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Indus Focus Area Strategy: 2013-2017
The Indus rises in the Tibetan Plateau in China and its tributaries feed from the Hindu Kush, Karakorum and Himalayan mountain ranges. The total basin area of 1.12 million km2 is located in four countries: Afghanistan (6%), China (8%), India (39%) and Pakistan (47%). Annual precipitation ranges between 100 and 500 mm in the lowlands to a maximum of 2,000 mm on mountain slopes. Most of the precipitation falls in winter and spring and originates from the west. The basin is characterized by high inter- and intra-annual flow variability, with regularly reoccurring floods.
Glaciers and snow contribute more than 40 per cent of the average annual flow in the Indus. Around 70 per cent of the average annual stream flow occurs during July and August these being the peak months respectively for snow melt and glacier melt (Yu et al., 2013). However, the more than 18,000 glaciers feeding the basin are not adequately studied or monitored. Climate change and resulting changes in seasonal runoff patterns (expected to lead to a rise in severe flood and drought events) pose new challenges for the already highly complex water resources management in the basin.
The Indus River Basin
Average available renewable water resources are estimated at 287 km3 annually, of which around one third is groundwater. The annual renewable water availability per capita is expected to decrease from estimated 1329 m3 to below 750 m3 by 2050 as the basin population increases from over 300 million to around 380 million (Indus Basin Working Group, 2013). Rapid urbanization is worsening relative scarcity and the inadequacy of public services (water supply and sanitation), threatening human health and livelihoods. Municipal water withdrawals have quadrupled in Pakistan and doubled in India over the past twenty years (Indus Basin Working Group, 2013), and exceed rural domestic water withdrawals.
The Indus system is rapidly becoming a “closed” basin in which all of the available renewable resources are already allocated for use, with India (36%) and Pakistan (63%) representing almost all of the demand on the river’s water resources. In recent decades, irrigated agriculture in the Indus Basin has moved towards conjunctive use of surface and groundwater. Irrigation withdrawals in the basin account for 278 km3 or 93 per cent of total withdrawals. Low irrigation efficiency (e.g., in Pakistan losses are 40 per cent of diversions), poor drainage and extensive use of nitrate, herbicide and pesticide to promote crop growth have led to surface and groundwater deterioration and soil salinization.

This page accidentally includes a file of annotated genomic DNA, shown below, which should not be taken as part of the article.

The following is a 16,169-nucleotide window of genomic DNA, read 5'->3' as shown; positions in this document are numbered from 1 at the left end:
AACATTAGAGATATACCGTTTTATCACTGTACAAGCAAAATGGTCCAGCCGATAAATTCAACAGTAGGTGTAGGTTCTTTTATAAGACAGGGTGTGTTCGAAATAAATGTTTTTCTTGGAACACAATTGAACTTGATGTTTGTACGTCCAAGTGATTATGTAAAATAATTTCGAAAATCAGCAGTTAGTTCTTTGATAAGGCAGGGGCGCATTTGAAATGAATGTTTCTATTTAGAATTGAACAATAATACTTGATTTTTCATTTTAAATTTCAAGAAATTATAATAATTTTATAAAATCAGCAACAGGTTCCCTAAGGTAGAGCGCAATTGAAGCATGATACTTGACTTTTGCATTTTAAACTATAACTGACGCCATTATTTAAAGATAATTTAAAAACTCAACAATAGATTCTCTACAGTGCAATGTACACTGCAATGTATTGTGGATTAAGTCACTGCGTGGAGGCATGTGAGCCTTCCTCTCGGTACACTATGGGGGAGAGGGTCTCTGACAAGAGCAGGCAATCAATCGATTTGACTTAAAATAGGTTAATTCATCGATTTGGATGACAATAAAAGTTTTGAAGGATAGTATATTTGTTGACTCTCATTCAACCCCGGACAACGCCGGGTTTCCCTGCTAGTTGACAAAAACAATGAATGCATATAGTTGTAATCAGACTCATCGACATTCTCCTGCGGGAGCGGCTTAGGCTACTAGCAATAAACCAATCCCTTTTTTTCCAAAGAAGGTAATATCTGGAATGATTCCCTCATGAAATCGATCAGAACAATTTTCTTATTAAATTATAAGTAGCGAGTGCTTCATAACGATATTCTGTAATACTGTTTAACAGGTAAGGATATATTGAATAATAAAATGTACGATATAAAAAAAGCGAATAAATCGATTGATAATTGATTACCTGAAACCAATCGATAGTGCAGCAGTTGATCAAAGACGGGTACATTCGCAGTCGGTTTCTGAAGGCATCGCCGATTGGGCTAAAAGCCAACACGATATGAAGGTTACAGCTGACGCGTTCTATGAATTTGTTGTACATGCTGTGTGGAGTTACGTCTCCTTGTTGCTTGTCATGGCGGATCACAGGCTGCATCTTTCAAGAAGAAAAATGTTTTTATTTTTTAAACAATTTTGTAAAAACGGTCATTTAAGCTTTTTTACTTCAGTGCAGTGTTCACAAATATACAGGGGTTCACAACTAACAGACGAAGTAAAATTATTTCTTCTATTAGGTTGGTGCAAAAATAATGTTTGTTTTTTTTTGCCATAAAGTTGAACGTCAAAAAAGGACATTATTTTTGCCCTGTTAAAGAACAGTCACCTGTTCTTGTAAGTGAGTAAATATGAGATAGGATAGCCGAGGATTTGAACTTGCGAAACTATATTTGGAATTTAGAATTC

Extensive upstream water use led to a reduction of average annual flow of fresh water to the Indus Delta from 172 to 49 km3 over the last fifty years creating two major challenges. Firstly the salinity of the sea water has increased to 50 ppt leading to a decline of the world’s largest desert climate mangrove forest, and secondly the flow of alluvium – fine grained nutrient-rich soil carried by the river – has declined from 160 to 60 MT per year while river-borne pollutants have endangered the habitat of the endangered Indus River Dolphin. The sediment loads are now largely trapped behind dams and barrages silting up reservoirs and the extensive irrigation canals. Reservoir siltation poses water security challenges for both India and Pakistan and is reducing already limited storage capacity. For Pakistan, it is estimated that an average of 25 per cent of the live storage capacity of small dams in the basin has been lost as a result of sedimentation. The heavily quartz laden sands affect hydropower infrastructure damaging turbines and tunnel works.
Water management challenges are compounded by the basin’s transboundary nature, the uneasy relationships between its riparians and the absence of effective basin management institutions. Bilateral relations between India and Pakistan on the Indus River are regulated by the 1960 Indus Waters Treaty. The treaty established the Permanent Indus Commission (consisting of one Commissioner from each country) that meets regularly. No other bilateral or multi-lateral basin management mechanisms exist. Within Pakistan the 1991 Water Apportionment Accord regulates water allocation among the provinces for the kharif (wet summer) and rabi (dry winter) seasons. Implementation of the Accord remains a challenge given the limited institutional capacity and mandate of the Indus River System Authority, ongoing disagreements among the provinces on the interpretation of the Accord, and the reality that the volumes of water allocated exceed average flows.
In a bid to foster regional cooperation around managing water resources, government officials and academics from four South Asian countries that share the waters of the Indus (Afghanistan, China, India and Pakistan) undertook a joint study tour to Ecuador this January. Download Report
 Connecting the Drops. An Indus Basin Roadmap for Cross-Border Water Research, Data Sharing and Policy Coordination. Observer Research Foundation, Stimson & Sustainable Development Policy Institute. Washington DC.